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RATIONALE: Drugs used in chemotherapy work in different ways to stop the growth of tumor cells, either by killing the cells or by stopping them from dividing. Giving chemotherapy after surgery may kill any tumor cells that remain after surgery. It is not yet known whether chemotherapy is more effective when given alone or together with surgery in treating patients with colorectal cancer.
PURPOSE: This randomized phase II/III trial is studying how well chemotherapy works and compares it with surgery followed by chemotherapy in treating patients with metastatic colorectal cancer that can not be removed by surgery.
- To determine whether overall survival is improved in patients with asymptomatic, unresectable metastatic colorectal cancer treated with chemotherapy alone versus surgery followed by chemotherapy.
OUTLINE: This is a multicenter study. Patients are randomized to 1 of 2 treatment arms.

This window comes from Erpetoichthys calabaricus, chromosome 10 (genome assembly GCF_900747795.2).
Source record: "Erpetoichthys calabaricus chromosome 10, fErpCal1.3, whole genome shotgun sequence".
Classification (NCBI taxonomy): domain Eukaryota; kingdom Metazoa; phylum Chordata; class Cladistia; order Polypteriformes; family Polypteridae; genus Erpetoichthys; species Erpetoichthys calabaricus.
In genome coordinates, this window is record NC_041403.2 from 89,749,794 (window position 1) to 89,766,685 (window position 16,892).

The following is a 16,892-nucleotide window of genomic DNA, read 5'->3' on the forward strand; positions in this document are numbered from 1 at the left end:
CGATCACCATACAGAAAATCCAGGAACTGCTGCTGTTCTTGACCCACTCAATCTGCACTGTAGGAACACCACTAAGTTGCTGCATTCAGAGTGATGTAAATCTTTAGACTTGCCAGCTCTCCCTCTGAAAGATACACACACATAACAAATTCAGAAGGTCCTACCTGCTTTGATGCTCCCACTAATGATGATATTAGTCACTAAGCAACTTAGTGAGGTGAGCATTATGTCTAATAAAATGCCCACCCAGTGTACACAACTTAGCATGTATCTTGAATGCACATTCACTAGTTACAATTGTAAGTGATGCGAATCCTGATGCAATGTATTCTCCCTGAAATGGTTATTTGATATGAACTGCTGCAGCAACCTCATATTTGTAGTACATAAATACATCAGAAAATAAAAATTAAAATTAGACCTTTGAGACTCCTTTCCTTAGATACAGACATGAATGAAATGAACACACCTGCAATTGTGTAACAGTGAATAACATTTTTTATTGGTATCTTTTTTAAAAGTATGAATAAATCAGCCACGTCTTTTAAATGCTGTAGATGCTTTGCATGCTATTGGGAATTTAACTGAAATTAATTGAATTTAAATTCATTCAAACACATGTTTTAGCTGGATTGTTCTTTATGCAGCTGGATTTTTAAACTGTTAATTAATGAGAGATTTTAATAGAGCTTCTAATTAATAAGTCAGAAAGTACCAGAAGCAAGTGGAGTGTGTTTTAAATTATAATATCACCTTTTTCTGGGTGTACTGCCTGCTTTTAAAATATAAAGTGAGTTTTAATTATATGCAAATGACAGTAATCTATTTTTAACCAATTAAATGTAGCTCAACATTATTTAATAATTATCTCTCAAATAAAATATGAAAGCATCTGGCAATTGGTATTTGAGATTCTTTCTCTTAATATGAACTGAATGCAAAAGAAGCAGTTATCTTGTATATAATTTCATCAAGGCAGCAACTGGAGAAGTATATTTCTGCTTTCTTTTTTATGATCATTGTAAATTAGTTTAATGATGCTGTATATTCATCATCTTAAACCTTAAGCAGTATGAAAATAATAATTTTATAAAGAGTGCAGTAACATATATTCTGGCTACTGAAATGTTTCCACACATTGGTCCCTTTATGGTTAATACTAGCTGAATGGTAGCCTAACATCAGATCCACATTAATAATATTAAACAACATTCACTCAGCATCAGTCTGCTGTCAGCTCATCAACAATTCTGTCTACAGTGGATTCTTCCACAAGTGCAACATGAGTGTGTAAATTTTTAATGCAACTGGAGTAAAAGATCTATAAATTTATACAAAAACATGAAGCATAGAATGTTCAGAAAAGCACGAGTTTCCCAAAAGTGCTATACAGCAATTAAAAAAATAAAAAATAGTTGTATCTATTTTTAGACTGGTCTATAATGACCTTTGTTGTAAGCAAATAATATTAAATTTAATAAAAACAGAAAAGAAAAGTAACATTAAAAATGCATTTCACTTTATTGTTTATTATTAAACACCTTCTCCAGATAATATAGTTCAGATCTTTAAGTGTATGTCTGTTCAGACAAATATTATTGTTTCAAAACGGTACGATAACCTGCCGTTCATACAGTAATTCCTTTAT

- Arm I (control arm): Patients receive systemic chemotherapy according to standard local practice. Patients who develop symptoms from their primary tumor receive treatment as required including surgery, if indicated.
- Arm II (experimental arm): Patients undergo surgery at the discretion of the surgeon. Beginning 8 weeks after completion of surgery, patients receive chemotherapy according to standard local practice.
Patients complete quality-of-life questionnaires (EQ-5D) at baseline and then periodically during and after completion of study treatment.
After completion of study treatment, patients are followed every 3 months.
Peer Reviewed and Funded or Endorsed by Cancer Research UK
Allocation: Randomized, Control: Active Control, Primary Purpose: Treatment
systemic chemotherapy, adjuvant therapy, quality-of-life assessment, therapeutic conventional surgery
University College Hospital
National Cancer Institute (NCI)
Published on BioPortfolio: 2014-08-27T03:15:12-0400
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